When Phillipe Starck embarks on a new project, his goal is nothing less than global domination. His most recent effort, Starck for Ipanema, may actually achieve it. “These people produce 280 million pair of shoes per year—not a joke,” said Starck at the Mercer Hotel in New York, where he unveiled the 48-piece collection. Ultra-minimal and architecturally sound, the sandals range from $30-$40 and will hit retailers around the globe in January.
So Phillipe, we heard that you wanted all of these shoes to cost around $10.
Even less. You know why? Even though I am not a believer—absolutely not—I have lived my life with a religious idea to serve my tribe, my friends, my family, everybody. Sadly, I cannot save lives—I don’t know how—but hopefully I propose a better life. That’s why I thought I’d make huge things—cities, rockets, huge boats, glasses, watches, high-tech product—but my obsession has always been to get close to the body. That’s real service. That’s why I was very happy when I made my organic food company twenty years ago. I’m very proud that I won an award in the U.S. last month for making the best organic olive oil in the world. And I’ve always remarked that shoes are a little special.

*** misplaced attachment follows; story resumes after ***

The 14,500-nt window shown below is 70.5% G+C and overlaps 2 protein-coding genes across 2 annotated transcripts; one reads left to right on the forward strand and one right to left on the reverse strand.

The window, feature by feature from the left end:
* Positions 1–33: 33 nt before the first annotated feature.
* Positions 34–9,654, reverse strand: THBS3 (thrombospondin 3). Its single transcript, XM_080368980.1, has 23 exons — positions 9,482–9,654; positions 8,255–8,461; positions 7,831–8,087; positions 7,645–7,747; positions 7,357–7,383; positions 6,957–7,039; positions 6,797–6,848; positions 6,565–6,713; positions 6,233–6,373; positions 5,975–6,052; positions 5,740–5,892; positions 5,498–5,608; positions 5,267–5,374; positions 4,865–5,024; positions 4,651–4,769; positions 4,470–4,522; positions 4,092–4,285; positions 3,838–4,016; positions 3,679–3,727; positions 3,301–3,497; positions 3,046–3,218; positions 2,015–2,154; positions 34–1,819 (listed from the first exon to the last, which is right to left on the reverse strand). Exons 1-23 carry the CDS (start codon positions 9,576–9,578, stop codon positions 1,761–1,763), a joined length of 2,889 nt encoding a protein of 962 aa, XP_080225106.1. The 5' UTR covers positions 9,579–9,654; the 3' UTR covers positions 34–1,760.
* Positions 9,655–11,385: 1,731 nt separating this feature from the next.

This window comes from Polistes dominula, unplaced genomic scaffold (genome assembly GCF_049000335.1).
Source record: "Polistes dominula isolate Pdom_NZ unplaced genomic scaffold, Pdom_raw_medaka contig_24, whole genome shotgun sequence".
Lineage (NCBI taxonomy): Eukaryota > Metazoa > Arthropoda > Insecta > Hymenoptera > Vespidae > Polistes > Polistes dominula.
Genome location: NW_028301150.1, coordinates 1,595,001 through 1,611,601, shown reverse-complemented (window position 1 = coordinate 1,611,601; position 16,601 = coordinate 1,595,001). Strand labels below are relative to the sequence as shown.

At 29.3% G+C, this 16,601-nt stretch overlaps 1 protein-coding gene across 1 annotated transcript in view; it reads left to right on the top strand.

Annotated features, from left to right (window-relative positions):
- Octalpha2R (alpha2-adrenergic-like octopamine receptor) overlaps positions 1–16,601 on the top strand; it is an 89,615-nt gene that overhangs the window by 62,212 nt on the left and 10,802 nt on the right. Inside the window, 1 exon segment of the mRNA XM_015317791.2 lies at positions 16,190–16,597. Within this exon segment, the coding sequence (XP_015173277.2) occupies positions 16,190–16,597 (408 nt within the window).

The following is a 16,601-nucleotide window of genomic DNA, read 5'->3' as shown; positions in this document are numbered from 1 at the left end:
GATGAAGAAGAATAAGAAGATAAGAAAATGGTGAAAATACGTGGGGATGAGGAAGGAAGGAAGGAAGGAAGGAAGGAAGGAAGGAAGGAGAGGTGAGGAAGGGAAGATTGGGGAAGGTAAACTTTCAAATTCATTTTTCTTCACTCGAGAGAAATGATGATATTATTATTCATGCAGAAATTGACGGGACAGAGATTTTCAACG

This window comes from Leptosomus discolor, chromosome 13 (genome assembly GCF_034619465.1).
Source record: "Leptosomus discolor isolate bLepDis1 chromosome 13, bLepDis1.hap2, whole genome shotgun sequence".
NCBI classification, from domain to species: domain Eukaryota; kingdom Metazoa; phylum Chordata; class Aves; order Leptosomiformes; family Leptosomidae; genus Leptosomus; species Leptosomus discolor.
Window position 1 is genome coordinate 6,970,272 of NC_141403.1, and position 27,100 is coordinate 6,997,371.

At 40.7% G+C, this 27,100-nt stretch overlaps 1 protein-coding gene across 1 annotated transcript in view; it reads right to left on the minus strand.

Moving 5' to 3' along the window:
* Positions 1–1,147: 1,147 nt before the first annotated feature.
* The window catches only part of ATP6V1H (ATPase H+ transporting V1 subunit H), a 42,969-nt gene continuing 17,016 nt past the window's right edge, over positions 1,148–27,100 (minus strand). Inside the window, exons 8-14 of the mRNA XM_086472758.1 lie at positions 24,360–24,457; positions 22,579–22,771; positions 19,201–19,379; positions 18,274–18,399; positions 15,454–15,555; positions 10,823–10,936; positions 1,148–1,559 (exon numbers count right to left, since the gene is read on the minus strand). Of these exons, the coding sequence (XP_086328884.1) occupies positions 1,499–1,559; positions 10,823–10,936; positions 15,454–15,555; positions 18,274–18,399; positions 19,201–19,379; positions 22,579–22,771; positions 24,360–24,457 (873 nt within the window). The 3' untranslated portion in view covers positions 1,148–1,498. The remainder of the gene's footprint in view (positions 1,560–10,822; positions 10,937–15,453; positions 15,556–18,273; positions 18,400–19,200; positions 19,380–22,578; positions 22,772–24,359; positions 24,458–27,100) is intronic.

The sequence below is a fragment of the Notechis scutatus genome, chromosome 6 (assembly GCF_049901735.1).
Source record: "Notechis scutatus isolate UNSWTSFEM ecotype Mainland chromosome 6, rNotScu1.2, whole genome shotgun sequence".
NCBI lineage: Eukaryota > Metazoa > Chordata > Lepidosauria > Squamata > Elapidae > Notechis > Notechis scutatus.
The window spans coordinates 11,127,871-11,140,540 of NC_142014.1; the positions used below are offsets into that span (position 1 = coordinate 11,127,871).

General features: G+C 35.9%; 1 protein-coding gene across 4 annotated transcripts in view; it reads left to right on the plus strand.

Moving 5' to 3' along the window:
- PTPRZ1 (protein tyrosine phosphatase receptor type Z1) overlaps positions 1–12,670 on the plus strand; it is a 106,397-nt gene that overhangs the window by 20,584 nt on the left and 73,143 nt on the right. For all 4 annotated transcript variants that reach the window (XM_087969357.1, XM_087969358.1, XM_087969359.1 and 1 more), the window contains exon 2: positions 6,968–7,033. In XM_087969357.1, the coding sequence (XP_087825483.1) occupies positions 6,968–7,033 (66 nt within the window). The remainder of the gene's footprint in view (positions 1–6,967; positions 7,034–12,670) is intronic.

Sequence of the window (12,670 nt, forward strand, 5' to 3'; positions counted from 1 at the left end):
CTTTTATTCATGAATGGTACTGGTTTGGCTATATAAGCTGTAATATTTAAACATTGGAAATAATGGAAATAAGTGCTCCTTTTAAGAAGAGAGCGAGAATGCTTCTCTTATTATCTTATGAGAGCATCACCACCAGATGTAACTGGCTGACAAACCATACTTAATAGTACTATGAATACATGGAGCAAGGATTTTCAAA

I remember my grandmother telling me, You can dress how you want, but always have clean shoes. I thought, I have to do something with this. I travel every day, and I saw that the main shoe of the world is a sandal. My estimation like that is that more than two-thirds of the world wear sandals. It’s a very wide stripe around the equator. Billions of people wearing them for technical reasons, but also because they’re affordable. It’s the shoe, which is why the shoe was for me.
What was your approach?
The only thing to do is to make the right shoes and upgrade and uplift the product by elegance. If two-thirds of the world wear flip-flops, two-thirds of the world are ashamed to wear flip-flops. If I can make people proud of themselves, that will be something nice to do, in my philosophy. When Ipanema creates a new sandal, they spend two to three months to develop it. We have spent four years to have it perfect. And I can tell you that the most simple one is perfection, and the ultimate of minimum. Minimum is always elegant; you can’t make mistakes. It’s just when you start to add that you take risks.
What does luxury mean to you today?
Nothing good. You buy something luxurious to show to others that you can buy it. No meaning, no reason of beauty, of style, of anything…and that is not good value. If you want to say to your neighbor, I have a bigger d*ck than you, it’s not very elegant. I prefer to show that I am intelligent, rather than that I have money.